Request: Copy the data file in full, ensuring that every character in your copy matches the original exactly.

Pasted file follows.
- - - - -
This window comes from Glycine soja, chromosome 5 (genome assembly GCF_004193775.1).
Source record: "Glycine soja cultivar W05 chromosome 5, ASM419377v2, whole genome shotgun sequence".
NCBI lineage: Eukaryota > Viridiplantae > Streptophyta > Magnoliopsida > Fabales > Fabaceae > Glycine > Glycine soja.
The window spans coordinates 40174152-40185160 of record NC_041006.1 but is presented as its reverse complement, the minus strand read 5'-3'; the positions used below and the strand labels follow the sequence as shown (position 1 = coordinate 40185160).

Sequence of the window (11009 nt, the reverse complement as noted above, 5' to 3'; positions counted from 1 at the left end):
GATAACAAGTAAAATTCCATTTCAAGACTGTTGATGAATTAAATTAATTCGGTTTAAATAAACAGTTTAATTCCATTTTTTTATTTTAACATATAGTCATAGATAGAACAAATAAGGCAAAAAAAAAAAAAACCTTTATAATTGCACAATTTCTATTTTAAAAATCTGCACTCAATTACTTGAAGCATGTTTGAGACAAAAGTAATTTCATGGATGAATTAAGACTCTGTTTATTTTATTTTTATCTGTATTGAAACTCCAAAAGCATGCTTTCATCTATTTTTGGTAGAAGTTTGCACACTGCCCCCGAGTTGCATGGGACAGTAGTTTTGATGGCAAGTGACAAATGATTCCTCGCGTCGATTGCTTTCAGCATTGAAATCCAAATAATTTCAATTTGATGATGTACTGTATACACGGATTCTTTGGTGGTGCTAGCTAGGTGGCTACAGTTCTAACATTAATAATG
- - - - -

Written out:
This window comes from Glycine soja, chromosome 5 (genome assembly GCF_004193775.1).
Source record: "Glycine soja cultivar W05 chromosome 5, ASM419377v2, whole genome shotgun sequence".
NCBI lineage: Eukaryota > Viridiplantae > Streptophyta > Magnoliopsida > Fabales > Fabaceae > Glycine > Glycine soja.
The window spans coordinates 40174152-40185160 of record NC_041006.1 but is presented as its reverse complement, the minus strand read 5'-3'; the positions used below and the strand labels follow the sequence as shown (position 1 = coordinate 40185160).

Sequence of the window (11009 nt, the reverse complement as noted above, 5' to 3'; positions counted from 1 at the left end):
GATAACAAGTAAAATTCCATTTCAAGACTGTTGATGAATTAAATTAATTCGGTTTAAATAAACAGTTTAATTCCATTTTTTTATTTTAACATATAGTCATAGATAGAACAAATAAGGCAAAAAAAAAAAAAACCTTTATAATTGCACAATTTCTATTTTAAAAATCTGCACTCAATTACTTGAAGCATGTTTGAGACAAAAGTAATTTCATGGATGAATTAAGACTCTGTTTATTTTATTTTTATCTGTATTGAAACTCCAAAAGCATGCTTTCATCTATTTTTGGTAGAAGTTTGCACACTGCCCCCGAGTTGCATGGGACAGTAGTTTTGATGGCAAGTGACAAATGATTCCTCGCGTCGATTGCTTTCAGCATTGAAATCCAAATAATTTCAATTTGATGATGTACTGTATACACGGATTCTTTGGTGGTGCTAGCTAGGTGGCTACAGTTCTAACATTAATAATG